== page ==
|Bob, Linda, Richard, Carolyn, Bea and myself….we
were all ready to leave. It was 8am and a fine day it was
for our trip to Joshua Tree National Park. I was the only
one who had been throughout the park before, and my passengers were eager to explore it.
From Holtville we went onto Hwy 111 until we reached
Mecca. We fumbled a bit around to find the
Box CanyonRoad, but finally our GPS-gal gave us
directions, The Box Canyon Rd runs up to the I-10
and via an overpass into Joshua Park.
Richard’s Senior Pass gave us free access and we
continued up through the park.
Joshua Tree’s nearly 800,000 acres were set aside to
protect the unique assembly of natural resources
brought together by the junction of three of California’s ecosystems. The Colorado Desert, a western extension
of the vast Sonoran Desert, occupies the southern and
eastern parts of the park. It is characterized by stands
of spike-like ocotillo plants and “jumping” cholla
cactus. The southern boundary of the Mojave Desert
reaches across the northern part of the park. It is the
habitat of the park’s namesake: the Joshua tree.
Extensive stands of this peculiar looking plant are
found in the western half of the park. Joshua Tree’s
third ecosystem is located in the western most part
of the park above 4,000 feet. The Little San Bernardino Mountains provide habitat for a community of
California juniper and pinyon pine.
The plant diversity of these three ecosystems is
matched by the animal diversity, including healthy herds
of desert bighorn and six species of rattlesnakes.
Joshua Tree National Park lies astride the Pacific flyway
of migratory birds, and is a rest stop for many. It was for
this unusual diversity of plants and animals that Joshua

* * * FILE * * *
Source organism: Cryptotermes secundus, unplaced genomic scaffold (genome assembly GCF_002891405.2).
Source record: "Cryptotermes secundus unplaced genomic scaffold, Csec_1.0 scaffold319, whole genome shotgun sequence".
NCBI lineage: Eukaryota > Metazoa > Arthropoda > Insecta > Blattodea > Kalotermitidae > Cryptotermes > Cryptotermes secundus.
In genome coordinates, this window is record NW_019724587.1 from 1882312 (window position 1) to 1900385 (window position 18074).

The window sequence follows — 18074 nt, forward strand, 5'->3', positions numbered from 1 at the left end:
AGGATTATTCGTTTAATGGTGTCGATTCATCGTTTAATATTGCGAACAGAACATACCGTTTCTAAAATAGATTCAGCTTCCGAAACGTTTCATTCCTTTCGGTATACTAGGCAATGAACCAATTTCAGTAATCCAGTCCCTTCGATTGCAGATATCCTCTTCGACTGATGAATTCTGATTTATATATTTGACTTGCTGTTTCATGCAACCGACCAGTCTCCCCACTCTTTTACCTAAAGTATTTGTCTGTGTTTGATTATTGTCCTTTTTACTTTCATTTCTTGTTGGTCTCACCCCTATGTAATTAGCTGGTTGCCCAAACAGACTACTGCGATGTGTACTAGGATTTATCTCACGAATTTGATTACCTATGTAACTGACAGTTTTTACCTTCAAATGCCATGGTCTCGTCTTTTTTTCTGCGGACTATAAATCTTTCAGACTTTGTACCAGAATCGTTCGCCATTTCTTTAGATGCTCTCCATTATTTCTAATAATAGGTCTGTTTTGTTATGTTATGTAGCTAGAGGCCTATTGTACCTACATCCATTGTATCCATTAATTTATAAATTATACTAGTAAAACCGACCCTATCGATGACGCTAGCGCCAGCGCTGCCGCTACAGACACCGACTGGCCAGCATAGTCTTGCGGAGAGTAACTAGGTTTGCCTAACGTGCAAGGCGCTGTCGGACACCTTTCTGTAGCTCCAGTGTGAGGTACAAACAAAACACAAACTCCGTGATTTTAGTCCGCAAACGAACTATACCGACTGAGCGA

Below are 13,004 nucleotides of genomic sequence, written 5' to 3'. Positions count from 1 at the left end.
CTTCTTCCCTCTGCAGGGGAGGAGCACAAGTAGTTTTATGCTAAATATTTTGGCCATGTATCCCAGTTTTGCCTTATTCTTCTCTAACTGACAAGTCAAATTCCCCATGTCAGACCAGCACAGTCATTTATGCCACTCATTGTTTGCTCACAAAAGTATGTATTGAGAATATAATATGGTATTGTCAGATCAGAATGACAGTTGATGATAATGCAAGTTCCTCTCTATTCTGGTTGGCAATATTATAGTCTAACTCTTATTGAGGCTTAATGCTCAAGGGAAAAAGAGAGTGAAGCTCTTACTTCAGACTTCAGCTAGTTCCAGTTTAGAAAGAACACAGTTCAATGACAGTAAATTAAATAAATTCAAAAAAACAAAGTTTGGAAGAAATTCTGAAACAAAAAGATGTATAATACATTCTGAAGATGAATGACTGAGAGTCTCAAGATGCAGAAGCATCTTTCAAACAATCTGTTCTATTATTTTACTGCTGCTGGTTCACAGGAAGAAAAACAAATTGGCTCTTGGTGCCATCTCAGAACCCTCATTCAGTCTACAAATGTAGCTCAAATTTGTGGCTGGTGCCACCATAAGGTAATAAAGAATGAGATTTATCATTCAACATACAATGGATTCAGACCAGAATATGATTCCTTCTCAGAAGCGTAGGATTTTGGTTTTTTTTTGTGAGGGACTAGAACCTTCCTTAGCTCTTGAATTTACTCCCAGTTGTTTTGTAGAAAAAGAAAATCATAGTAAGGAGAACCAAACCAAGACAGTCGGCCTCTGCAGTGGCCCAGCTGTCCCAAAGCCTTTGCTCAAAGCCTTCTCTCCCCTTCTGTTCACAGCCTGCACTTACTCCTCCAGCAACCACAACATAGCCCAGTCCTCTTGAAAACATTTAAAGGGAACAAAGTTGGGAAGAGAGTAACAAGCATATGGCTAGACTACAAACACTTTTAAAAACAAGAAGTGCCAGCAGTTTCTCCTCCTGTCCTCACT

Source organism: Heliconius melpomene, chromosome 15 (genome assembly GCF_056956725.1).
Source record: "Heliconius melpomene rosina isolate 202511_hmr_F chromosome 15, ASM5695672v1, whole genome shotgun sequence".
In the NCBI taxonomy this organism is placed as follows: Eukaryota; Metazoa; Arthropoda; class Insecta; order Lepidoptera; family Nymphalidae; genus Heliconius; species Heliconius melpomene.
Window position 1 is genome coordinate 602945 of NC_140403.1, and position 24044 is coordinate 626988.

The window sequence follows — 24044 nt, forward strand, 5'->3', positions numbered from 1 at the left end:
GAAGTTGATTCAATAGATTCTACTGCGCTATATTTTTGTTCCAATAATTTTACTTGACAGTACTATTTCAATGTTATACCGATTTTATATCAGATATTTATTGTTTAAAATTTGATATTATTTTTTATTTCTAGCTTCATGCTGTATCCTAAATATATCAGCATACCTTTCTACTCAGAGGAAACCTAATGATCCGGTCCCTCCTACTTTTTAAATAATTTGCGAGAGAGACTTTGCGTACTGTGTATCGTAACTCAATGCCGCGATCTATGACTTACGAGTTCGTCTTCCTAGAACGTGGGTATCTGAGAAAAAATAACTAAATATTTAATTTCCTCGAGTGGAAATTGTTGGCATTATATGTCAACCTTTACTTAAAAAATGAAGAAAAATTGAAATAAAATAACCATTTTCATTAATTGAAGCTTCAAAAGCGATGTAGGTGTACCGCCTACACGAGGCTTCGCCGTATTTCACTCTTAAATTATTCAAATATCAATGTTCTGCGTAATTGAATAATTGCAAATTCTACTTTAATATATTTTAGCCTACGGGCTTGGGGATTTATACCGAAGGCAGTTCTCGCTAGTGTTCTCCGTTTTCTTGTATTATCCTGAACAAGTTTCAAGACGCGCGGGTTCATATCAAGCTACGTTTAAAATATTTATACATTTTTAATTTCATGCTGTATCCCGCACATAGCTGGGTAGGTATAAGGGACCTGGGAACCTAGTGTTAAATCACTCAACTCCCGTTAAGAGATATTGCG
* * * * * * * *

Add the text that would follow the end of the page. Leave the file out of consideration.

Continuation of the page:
Tree National Monument was set aside on August 10,
The park also encompasses some of the most interesting geologic features found in California’s desert areas.
Exposed granite monoliths and rugged canyons testify to
the tectonic and erosional forces that shaped this land.
Washes, playas, alluvial fans, bajadas, desert varnish,
igneous and metamorphic rocks interact to form a pattern
of stark beauty and ever changing complexity.
Everybody was amazed about the giant rock formations
and the abundance of Joshua Trees. We stopped at the
Jumbo Rocks Campground and found us a wind protected
spot where we all lined up like ducks in a row for having
While munching our sandwiches a White-tailed Antelope Squirrel came flying from across road to see whether
he could feed on our crumbs. A cute little desert critter
which has made profitable adjustments for survival.
After lunch we went to 5000ft elevation and the Keys
View Point, an excellent spot to have an overlook
across the Coachella Valley and the St.Andreas Fault
Line. High clouds had drifted over from the west and
made for a haze, but it was sure a great place to stop,
even though we were met with a cold storm wind
blowing straight up the slope and making it really
difficult to stand up against it. Due to the high
elevation, temperature in the park was about 20F less
than at the Holtville Hot Springs.
We left the park through “Hidden Valley and the North
Exit leading into Yucca Valley. On our way home we
cruised through Desert Hot Springs, and got through
Palm Springs, definitely a city we could not afford to
A White-tailed Antelope Squirrel having lunch
Joshua Tree flower
View from Keys Point
Colourful Palm Springs
Thanks again for stopping by!